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Sartre and Samkhya- Yoga on Self ll.

point of view on the world. In fact, there is no difference between one's

body and one's self.
One" body has a being for oneself but also a being for the other. The
other's body is understood either as a being-for-itself for which one's body is
an object or as an objeet confronting the gaze of one9sbody, wnihich is incar-
nated by one" cconsciuusncss. In all. human rclrtcions, these two modes of the
body are revealed.
Sartre gives the example of a person A who is sitting on a bench in a park
looking at the trees, the flowers, che park gatc, and the sky. Everything in the
park is measured by reference to this person A, who constitutes the center.
But if at any moment another person B enters the park and looks at person A,
not only is tl-re latter's world snatched away but he or she is also reduced into
a body. In this situation, B's body is perceived as consciousness incarnate
looking at Ks body as an object, This situation could be reversed such &at
person A looks back at B's body by transforming it into an object. When one
person gazes at another, the second person feels the other's consciousness
through bodily awareness and is transformed into an object among other ob-
jccts. And wl-rcn the second person looks back on the first, the first one's
body is transformed into an object. Through these modes Sartre reveals two
w y s in which a person$ self c w l d be identified with one's body.
One's gcrspeceive on tbe ocherss body is not limited to regarding it. as an
object among other otsjects, The other's body is made of flesh and blood.
Whm one sees another person momentarily, the other9sbody is revealed as a
flesh-and-blood object. But as one's acquaintance with this person increases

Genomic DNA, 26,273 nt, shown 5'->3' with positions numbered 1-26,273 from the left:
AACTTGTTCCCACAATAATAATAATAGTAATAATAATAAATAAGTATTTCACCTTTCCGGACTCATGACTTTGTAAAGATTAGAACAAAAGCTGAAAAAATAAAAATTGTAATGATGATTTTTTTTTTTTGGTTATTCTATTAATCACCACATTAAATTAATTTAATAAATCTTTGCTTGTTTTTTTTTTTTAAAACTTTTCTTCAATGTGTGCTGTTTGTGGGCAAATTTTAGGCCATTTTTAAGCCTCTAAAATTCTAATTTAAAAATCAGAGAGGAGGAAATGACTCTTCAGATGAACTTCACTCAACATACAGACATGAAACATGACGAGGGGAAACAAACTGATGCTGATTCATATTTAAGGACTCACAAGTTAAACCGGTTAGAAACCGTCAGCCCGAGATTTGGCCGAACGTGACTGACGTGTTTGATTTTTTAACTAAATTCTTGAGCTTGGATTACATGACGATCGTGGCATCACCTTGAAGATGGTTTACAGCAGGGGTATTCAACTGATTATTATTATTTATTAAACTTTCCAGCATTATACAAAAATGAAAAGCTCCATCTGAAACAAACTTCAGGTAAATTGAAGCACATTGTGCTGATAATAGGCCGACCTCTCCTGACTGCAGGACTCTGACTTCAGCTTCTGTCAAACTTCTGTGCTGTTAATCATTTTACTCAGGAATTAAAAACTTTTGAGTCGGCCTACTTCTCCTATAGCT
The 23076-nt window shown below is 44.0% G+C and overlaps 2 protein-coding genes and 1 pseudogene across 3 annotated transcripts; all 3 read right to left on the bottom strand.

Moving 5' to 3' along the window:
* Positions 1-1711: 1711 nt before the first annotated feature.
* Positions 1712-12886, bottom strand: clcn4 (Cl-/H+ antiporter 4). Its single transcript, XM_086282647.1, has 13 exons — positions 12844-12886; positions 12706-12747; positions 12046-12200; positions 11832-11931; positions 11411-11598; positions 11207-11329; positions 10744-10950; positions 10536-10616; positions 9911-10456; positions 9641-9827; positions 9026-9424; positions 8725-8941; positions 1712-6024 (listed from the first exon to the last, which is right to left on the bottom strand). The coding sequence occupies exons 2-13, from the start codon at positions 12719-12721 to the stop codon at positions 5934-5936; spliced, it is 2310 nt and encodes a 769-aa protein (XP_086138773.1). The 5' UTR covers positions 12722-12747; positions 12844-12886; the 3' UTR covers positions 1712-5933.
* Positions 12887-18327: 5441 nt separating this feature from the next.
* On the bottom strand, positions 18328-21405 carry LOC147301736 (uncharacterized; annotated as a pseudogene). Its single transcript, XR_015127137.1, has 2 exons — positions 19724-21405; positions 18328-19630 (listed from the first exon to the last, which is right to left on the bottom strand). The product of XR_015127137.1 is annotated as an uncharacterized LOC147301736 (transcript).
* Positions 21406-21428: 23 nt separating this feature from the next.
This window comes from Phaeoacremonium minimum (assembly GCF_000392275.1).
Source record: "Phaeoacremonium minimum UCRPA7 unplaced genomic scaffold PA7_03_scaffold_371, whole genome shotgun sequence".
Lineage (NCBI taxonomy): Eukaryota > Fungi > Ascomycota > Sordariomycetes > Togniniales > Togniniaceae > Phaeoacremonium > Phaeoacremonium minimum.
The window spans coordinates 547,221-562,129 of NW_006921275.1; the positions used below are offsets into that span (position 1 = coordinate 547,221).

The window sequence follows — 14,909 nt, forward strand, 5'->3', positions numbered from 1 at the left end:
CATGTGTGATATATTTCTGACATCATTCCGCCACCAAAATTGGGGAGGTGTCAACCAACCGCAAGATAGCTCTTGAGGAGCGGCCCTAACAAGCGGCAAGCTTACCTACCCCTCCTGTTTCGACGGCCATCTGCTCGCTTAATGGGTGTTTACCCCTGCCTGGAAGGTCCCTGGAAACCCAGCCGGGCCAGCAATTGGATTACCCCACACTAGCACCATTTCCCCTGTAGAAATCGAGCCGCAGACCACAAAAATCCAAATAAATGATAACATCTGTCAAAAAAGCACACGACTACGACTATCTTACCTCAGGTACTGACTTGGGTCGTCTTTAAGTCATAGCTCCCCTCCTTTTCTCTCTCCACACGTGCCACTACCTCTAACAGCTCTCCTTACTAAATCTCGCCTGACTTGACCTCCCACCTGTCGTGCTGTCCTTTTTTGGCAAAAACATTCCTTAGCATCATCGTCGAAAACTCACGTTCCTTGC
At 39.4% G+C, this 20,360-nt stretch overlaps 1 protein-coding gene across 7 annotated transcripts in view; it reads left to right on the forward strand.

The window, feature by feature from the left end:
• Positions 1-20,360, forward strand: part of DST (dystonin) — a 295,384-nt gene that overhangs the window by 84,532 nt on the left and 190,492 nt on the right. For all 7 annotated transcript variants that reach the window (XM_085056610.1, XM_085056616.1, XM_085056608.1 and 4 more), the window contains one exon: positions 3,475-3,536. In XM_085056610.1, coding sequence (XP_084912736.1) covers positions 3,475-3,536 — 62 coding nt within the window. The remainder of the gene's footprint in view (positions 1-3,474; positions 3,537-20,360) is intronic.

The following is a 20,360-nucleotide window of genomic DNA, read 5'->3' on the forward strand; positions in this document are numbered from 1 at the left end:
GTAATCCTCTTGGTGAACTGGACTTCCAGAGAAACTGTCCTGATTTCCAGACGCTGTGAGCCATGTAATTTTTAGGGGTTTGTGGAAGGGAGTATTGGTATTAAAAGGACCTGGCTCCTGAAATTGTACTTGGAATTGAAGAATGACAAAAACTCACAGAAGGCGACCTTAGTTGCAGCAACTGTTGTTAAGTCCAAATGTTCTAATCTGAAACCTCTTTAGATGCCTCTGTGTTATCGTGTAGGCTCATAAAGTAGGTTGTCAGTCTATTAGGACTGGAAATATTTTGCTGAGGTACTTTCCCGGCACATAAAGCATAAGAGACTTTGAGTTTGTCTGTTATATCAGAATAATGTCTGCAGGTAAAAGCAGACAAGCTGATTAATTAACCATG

and continues over time, one is able to see the other's body as constituting
one's past, where freedom is fixed and objectitied. This objectification of the
other's freedom in the body gives unity to one's various acts. This unity may
be regarded as the unique character of the other person. And this other per-
son may be regarded as possessi~~g a moral, immoral, amiable, or unhappy
character that is the sum total of various behavior paRcnrs.
There is also a third dimension of the body, a dinlension i~ltiur~ately con-
nected to the other two. In the first case, one exists as one's body as it is lived
by oneself, and in the second, one exists as one's body as it is used by che
other; but in the third, one exists as oness body as it is known by the other. In
the first dimension, one's consciousness and the body are so intimately con-
nectcd that Cherc are no inner or outer aspects of a person. Howcver, in &c.
second dimension, the other's look can tra~lsforma person illto an object and
thus can create an outer aspect of him or her; and in the third dimension, the
other knows a person by creating an outwardness for him or her cbat escapes
the person's freedom. This exterioriry of a person's body for the other is un-
known to the person and discloses one's alienation from one's own body.
The first, second, and tl-rird dimensions can best be illustrated in terms of
the distinctions among pain, illness, and disease. When one experiences pain